US vies for a chance to host the World Cup

On the heel of a summer-long soccer love affair, the U.S. is ready to take center stage at the world’s biggest sporting event. The U.S. is one of nine candidates being considered to host either the 2018 or 2022 FIFA World Cup finals.

The U.S. submitted a 1,250 page proposal to FIFA earlier this year, which included a list of 18 potential cities where games can be held.

One of the 18 potential cities is Miami. The inspection team visited the Sun Life Stadium, home of the Miami Dolphins and Florida Marlins on their recent visit.

Miami stands a great chance of being selected as a host city if the U.S. were to win the bid. South Florida had the highest TV ratings in the U.S. for the 2010 World Cup. Miami is fourth, behind Indianapolis. In registering their support for the 2018/2022 campaign.

Eugene Canal, athletic communications coordinator at NSU, believes the South Florida region, in particular, would benefit from hosting the World Cup.

“I think it would be great for the city of Miami,” said Canal. “I think the city has proven it can host big events like, that we have had multiple Super Bowls and the World Baseball Classic down here.”

A six-men FIFA inspection team visited the U.S. in mid-September to evaluate the nation’s chances of hosting the coveted tournament. The inspection team assesses each of the nine countries that are in the running based on criteria that remains very secretive.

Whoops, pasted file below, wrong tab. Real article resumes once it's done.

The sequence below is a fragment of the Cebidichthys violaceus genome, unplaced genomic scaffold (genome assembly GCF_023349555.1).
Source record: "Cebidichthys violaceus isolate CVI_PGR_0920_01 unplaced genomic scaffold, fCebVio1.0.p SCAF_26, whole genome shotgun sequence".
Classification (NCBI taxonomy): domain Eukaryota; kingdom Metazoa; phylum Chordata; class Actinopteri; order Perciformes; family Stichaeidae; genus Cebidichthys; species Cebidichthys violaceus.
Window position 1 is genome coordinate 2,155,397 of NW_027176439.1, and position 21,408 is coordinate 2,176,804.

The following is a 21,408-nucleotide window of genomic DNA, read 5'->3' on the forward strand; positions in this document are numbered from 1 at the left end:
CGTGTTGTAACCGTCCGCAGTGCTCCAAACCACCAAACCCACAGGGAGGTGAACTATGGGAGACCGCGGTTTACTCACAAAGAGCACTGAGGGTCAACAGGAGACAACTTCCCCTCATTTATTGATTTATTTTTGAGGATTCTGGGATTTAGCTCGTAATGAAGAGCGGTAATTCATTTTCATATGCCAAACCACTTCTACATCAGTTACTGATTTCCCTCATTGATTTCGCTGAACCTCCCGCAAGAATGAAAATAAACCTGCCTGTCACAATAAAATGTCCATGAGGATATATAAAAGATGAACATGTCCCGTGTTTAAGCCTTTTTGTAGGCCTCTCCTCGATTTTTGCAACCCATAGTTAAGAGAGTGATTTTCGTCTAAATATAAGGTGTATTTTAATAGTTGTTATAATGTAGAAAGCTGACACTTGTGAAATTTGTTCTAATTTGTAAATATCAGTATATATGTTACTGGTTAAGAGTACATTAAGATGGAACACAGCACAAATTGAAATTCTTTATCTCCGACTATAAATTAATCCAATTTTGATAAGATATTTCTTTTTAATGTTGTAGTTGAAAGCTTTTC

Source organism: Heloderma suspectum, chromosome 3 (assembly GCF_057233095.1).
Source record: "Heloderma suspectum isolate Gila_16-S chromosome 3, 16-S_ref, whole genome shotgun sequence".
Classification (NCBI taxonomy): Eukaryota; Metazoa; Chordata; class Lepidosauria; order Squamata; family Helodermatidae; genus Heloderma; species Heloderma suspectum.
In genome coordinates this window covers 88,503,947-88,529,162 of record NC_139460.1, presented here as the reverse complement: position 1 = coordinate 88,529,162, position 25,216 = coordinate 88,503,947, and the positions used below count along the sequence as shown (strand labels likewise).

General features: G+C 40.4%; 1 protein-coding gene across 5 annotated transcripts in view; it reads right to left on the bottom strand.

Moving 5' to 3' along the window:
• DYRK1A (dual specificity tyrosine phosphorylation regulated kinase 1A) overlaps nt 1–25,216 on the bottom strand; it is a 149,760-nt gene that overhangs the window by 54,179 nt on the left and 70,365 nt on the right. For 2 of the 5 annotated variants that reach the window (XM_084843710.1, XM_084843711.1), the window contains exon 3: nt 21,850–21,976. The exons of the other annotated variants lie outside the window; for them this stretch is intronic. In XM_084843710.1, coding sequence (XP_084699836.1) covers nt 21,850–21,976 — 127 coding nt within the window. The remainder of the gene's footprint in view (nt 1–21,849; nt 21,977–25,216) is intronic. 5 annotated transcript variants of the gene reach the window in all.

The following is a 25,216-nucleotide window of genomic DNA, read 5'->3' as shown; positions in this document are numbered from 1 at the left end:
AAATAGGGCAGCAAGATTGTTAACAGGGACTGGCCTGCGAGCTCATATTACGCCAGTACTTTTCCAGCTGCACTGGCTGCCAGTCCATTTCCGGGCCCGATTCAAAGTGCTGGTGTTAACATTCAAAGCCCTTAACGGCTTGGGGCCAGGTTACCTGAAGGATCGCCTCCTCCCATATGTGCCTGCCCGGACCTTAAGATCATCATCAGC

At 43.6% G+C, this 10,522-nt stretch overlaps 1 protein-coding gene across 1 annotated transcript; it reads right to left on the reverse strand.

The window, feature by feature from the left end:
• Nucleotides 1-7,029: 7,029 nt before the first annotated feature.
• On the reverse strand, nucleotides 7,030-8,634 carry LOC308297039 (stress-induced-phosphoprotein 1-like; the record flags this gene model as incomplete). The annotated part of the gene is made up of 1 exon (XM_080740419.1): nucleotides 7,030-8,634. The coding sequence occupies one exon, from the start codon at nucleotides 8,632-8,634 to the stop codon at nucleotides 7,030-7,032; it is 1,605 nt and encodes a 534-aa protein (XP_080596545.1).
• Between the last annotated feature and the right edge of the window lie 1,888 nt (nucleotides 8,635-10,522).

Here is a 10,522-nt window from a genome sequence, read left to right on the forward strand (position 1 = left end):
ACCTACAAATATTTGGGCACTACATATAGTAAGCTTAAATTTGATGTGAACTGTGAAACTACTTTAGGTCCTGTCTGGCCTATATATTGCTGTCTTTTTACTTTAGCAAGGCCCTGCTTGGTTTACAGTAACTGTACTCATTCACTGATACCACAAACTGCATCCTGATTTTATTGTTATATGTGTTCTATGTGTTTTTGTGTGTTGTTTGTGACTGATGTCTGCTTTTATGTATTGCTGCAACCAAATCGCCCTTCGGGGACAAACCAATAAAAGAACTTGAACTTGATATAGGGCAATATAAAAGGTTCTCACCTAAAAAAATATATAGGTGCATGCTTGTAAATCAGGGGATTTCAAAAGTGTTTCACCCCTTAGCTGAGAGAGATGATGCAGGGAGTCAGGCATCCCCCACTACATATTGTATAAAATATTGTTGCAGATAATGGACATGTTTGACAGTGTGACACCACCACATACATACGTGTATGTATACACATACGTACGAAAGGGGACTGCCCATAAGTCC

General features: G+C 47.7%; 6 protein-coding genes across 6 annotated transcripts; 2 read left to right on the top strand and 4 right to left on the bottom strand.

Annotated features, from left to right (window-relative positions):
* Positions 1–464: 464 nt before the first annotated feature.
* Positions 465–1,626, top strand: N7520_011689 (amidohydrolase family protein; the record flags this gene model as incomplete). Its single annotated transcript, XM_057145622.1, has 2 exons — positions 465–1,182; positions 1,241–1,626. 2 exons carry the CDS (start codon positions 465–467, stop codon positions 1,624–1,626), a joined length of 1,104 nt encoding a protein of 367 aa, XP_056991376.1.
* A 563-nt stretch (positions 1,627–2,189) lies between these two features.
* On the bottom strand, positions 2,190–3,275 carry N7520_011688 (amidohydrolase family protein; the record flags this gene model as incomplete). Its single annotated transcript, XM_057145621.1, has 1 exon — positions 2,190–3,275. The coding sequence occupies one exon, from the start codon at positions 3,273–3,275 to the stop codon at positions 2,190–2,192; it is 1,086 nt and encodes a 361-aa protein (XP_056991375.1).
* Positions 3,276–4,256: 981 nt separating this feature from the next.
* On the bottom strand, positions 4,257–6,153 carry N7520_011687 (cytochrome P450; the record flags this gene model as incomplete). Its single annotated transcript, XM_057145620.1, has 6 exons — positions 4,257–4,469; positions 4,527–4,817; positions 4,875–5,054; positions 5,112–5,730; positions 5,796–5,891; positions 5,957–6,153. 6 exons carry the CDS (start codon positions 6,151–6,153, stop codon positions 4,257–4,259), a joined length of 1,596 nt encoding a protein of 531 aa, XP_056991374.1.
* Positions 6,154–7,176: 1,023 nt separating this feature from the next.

“Miami is the perfect city for the World Cup because it is an international community and it would do wonders for soccer and the economy of the sport down here,” said Canal.

The other contenders to host the World Cup are England, Russia, Spain/Portugal, Belgium/Netherlands, Australia, Qatar, South Korea and Japan.

Kevin Rafael Preciado, junior business administration major, said, “I believe that soccer is one of those sports that you have to see in person, and to be given the opportunity to host the biggest sporting event in the world can only be a positive experience.”

“Playing on your home-field always gives a team a slight advan-tage,” said Preciado. “To look up in the stands and know that the majority of the people there are going to support you and cheer you on has to be a good feeling.”

If the U.S. wins the bid, it would be for the first time since 1994. The decision will be made in December.

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